The OnTrack low-impact forwarder.
For the past two years, Prinoth has been participating in an EU-funded Project together with the leading cut-to-length forestry OEM, Ponsse, in a consortium of European forestry institutes to develop a low-impact forwarder. Following a long tradition of developing solutions to a more sustainable environmental protection and as the heir of the Muskeg all-track tractor invented by Bombardier in 1953, Prinoth was enthusiastic to provide its know-how in this challenging off-road application.
This project was started through the Nordic-Baltic Network for Operations R&D financed by the Nordic Council of Ministers - Forest Research and aims at finding technical solutions to offer a vehicle with good flotation and low impact on soil. Consortium members were especially interested in investigating the possibility to set more stringent thresholds for damages, to adopt improved operations practices and to better regulate ruts' creation and treatment. The solution was the development of the OnTrack Forwarder, a prototype tracked timber transporter aiming to be as productive and durable as conventional machines, but much gentler compared to standard forwarders. Even when carrying a 14-ton load, this gentle giant exerts less pressure than a human footprint on the ground, as low as 4 psi (pound per square inch) or 281 g/cm2, reducing wheel rutting and soil disturbance by over 70 percent.
The vehicle was created by fitting the chassis of a reputable timber forwarder onto an undercarriage with metal-embedded rubber tracks. The vehicle is composed of two Prinoth Panther undercarriages, a T6 front portion onto which a Ponsse Buffalo forwarder is mounted, as well as a T12 undercarriage used under the load part.
Panther undercarriages on rubber tracks provide more speed and better traction than a regular wheeled-forwarder thus significantly increasing productivity for businesses. “The most important socio-economic benefits lie in the potential for contractors to work more consistently throughout the year while meeting stringent regulations,” said by project coordinator Rasmus Astrup of the Norwegian Institute of Bioeconomy Research (NIBIO). “Smaller contractors, who are the majority in this industry, have to service large capital investments and are dependent on being able to use their investments productively for as much of the year as possible.”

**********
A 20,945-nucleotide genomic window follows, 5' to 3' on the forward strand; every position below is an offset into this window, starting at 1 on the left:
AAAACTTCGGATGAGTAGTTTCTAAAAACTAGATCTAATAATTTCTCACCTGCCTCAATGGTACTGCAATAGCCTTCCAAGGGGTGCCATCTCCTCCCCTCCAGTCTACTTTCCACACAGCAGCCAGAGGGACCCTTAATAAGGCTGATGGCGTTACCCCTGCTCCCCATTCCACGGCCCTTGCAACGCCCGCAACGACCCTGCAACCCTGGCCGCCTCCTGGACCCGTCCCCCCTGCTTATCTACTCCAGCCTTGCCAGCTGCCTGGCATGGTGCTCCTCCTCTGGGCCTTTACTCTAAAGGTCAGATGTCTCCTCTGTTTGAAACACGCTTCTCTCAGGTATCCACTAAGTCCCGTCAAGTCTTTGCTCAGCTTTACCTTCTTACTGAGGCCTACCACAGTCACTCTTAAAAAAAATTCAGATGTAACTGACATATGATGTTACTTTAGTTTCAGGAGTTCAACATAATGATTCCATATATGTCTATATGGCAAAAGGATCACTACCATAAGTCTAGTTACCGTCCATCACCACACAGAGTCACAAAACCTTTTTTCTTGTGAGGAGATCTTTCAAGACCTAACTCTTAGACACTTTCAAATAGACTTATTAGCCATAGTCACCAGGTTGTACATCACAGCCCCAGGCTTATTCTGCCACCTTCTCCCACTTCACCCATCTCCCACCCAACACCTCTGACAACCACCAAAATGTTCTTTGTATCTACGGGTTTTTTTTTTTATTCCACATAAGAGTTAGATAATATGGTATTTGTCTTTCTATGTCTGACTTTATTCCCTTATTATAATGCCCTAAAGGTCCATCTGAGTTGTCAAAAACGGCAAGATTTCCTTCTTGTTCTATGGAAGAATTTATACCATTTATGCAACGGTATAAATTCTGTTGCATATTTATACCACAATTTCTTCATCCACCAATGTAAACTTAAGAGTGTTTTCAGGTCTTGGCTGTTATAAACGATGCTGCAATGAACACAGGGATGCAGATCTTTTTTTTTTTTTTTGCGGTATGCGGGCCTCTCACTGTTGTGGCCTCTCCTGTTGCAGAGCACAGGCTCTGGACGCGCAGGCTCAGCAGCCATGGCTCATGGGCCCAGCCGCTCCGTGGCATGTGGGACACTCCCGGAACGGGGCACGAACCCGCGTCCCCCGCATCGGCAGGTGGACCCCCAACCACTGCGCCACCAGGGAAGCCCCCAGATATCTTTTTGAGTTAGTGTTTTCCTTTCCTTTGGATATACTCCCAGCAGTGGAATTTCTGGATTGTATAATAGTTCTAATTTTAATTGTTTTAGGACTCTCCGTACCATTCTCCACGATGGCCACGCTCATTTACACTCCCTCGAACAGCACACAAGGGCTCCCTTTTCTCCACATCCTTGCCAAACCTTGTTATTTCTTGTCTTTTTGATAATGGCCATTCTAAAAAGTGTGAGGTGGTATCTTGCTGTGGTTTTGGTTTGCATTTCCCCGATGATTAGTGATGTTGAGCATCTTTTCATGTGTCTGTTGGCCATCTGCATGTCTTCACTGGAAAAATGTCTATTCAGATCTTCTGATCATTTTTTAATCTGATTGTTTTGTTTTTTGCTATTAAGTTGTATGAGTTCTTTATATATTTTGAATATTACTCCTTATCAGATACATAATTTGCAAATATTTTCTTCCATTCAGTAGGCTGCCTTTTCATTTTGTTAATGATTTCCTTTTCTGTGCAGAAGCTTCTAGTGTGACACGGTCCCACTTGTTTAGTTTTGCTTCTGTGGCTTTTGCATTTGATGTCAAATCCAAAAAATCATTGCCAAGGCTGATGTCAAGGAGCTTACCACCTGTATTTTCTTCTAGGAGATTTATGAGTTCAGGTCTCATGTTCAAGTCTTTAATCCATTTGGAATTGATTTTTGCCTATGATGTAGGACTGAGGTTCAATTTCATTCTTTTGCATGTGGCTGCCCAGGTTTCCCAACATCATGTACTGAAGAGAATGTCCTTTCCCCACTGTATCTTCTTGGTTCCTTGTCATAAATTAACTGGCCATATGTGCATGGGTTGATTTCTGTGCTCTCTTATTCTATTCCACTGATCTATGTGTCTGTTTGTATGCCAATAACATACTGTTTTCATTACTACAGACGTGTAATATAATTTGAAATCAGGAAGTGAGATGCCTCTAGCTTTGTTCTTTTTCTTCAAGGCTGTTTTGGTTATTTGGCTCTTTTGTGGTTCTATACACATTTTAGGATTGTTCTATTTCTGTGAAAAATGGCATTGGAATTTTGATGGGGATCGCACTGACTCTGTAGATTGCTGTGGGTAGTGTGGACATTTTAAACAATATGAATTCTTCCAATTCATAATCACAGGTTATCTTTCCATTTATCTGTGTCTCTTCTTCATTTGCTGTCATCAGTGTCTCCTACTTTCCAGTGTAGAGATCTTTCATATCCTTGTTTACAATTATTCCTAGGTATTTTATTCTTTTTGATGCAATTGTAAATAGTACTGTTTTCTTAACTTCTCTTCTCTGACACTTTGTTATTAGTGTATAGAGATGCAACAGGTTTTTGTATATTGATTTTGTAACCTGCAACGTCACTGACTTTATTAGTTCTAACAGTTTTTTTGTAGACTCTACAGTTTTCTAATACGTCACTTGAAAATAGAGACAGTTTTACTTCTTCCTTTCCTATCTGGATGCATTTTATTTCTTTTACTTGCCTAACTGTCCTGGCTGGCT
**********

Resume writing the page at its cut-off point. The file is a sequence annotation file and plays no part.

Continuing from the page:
At this stage in the project, Prinoth has proudly demonstrated its high payload capability and high travel, low vibrations, more comfortable undercarriage, as well as its low ground pressure capacities which exceed those of any competitors' thanks to a robust and well-engineered platform. Overall, the advanced concept team at Prinoth is pushing the limit of its track and undercarriage technology with this project. Nevertheless, it is clear that the vehicle concept will have to be optimized before the vehicle can be industrialized.
“At Prinoth, we're happy to test the limits of our undercarriage in such a challenging application. This is going to help us extract some key learnings from this project to apply selected findings to other applications. As for forestry, I think we have proven that it is possible to move large quantities of wood with low impact on soils,” said Alessandro Ferrari, vice president of Sales at Prinoth.
For more information, visit www.prinoth.com.